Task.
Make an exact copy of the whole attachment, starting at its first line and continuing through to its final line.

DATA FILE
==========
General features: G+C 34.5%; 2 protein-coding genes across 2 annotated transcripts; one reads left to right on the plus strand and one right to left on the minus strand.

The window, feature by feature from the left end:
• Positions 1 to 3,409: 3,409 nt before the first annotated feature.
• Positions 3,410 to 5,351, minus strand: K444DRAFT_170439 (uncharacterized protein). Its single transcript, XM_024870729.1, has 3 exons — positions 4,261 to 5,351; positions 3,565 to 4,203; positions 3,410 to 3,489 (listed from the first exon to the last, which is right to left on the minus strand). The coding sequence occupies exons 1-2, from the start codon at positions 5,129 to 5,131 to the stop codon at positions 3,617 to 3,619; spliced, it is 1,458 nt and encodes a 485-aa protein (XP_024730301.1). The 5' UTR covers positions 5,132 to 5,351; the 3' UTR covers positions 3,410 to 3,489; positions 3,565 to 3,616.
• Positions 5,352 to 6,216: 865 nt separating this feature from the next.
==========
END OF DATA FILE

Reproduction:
General features: G+C 34.5%; 2 protein-coding genes across 2 annotated transcripts; one reads left to right on the plus strand and one right to left on the minus strand.

The window, feature by feature from the left end:
• Positions 1 to 3,409: 3,409 nt before the first annotated feature.
• Positions 3,410 to 5,351, minus strand: K444DRAFT_170439 (uncharacterized protein). Its single transcript, XM_024870729.1, has 3 exons — positions 4,261 to 5,351; positions 3,565 to 4,203; positions 3,410 to 3,489 (listed from the first exon to the last, which is right to left on the minus strand). The coding sequence occupies exons 1-2, from the start codon at positions 5,129 to 5,131 to the stop codon at positions 3,617 to 3,619; spliced, it is 1,458 nt and encodes a 485-aa protein (XP_024730301.1). The 5' UTR covers positions 5,132 to 5,351; the 3' UTR covers positions 3,410 to 3,489; positions 3,565 to 3,616.
• Positions 5,352 to 6,216: 865 nt separating this feature from the next.